I didn’t know much about the lotus root when I picked a couple of them up in Chinatown last week. As I was preparing this dish, I discovered that they are a: really pretty b: taste like a cross between a water chestnut and a potato and c: work wonderfully with tempura batter, because they are super-crunchy and don’t mush up or wilt when plunged into super-hot oil. It doesn’t really matter what kind of flour you use to make tempura—as long as all of the batter components are super-icy-cold and the lotus roots are sliced really thin, you’ll end up with a light and crispy appetizer that is unique, nutritious and easy to make.
LOTUS ROOT TEMPURA
Yield 4 servings
- 2 medium-sized lotus roots, cut into 1/8 inch or thinner slices
- 1/2 cup rice flour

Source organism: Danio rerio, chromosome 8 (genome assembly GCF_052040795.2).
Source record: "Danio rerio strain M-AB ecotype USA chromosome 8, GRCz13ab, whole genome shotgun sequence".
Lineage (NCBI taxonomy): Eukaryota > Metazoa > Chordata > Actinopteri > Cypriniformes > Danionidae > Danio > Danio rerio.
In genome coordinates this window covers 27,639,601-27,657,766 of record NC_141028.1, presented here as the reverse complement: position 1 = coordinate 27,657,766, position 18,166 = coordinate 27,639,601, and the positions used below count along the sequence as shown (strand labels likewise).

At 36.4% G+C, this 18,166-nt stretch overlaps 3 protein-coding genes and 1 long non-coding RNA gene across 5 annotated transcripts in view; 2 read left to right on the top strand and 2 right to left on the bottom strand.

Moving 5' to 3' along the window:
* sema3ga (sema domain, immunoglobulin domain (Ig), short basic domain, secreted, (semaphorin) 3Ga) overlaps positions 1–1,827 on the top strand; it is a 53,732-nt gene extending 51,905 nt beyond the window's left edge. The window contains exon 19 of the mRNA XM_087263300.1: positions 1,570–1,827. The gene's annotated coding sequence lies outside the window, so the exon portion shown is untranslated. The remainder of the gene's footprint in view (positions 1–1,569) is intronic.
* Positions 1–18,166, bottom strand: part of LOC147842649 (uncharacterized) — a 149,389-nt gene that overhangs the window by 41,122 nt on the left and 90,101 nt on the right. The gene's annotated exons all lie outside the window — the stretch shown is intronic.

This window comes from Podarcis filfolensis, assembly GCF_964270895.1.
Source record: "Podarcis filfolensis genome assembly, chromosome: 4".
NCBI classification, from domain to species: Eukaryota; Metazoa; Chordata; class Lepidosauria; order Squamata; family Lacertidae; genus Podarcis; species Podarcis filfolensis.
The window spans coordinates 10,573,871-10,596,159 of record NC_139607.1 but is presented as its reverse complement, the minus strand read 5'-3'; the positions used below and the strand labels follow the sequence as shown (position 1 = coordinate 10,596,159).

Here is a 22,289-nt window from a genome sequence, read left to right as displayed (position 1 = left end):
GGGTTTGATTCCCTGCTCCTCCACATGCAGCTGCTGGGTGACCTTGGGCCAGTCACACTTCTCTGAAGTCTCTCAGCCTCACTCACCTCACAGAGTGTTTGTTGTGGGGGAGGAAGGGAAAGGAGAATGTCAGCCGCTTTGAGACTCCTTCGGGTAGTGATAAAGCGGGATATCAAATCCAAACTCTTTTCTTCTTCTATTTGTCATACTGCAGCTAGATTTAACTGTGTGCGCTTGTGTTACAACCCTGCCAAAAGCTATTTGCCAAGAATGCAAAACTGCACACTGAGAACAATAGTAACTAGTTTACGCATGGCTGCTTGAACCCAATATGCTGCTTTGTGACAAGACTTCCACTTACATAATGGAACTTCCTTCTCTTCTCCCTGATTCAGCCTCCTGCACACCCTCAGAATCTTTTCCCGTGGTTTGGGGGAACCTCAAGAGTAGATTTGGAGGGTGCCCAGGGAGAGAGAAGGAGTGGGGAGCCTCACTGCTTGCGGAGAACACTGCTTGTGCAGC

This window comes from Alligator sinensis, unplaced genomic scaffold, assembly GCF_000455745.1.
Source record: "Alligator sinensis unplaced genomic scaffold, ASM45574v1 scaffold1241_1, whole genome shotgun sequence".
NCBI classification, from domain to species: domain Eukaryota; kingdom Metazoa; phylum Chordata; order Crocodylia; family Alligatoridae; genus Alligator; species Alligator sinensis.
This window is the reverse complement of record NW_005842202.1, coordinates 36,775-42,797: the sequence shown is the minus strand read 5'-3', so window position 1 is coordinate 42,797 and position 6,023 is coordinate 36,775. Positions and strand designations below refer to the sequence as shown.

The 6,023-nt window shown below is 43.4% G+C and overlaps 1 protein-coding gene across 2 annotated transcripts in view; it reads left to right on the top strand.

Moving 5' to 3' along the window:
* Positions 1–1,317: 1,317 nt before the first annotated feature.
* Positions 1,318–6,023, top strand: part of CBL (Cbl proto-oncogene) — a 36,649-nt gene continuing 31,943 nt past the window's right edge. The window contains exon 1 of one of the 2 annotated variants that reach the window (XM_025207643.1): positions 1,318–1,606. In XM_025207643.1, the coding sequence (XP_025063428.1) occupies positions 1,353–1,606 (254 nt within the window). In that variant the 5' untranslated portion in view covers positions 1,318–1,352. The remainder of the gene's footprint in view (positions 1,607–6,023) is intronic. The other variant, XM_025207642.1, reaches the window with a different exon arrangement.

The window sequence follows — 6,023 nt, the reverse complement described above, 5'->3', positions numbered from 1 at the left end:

- 2 TB cornstarch
- 1 1/2 tsp Ener-G
- 3/4 cup fizzy water (add a little more if needed to thin the batter out)
- vegetable oil for frying
- ponzu sauce or equal parts mirin and soy sauce, for serving
- Heat several inches of oil in a small saucepan over medium-high heat.
- While you are waiting for your oil to heat, combine the rice flour, cornstarch and Ener-G in a shallow and wide bowl. Add in the fizzy water and gently whisk until well combined.
- Test your oil by throwing a pinch of batter into it—if it sizzles immediately, you are ready to fry. Dip one of the lotus root slices into the batter, remove it, then hold it horizontally for a second or two to allow the batter to run through the holes in the lotus root.
- Fry only one or two pieces of lotus root at a time until golden brown—about three minutes. If you make too many at once, the cold batter will reduce the oil of the temperature and you’ll end up with soggy and oily tempura.
- Place the fried tempura on paper towels to drain, and sprinkle with a bit of salt.
- Serve it with ponzo sauce or make a similar sauce by combining equal parts mirin and soy sauce.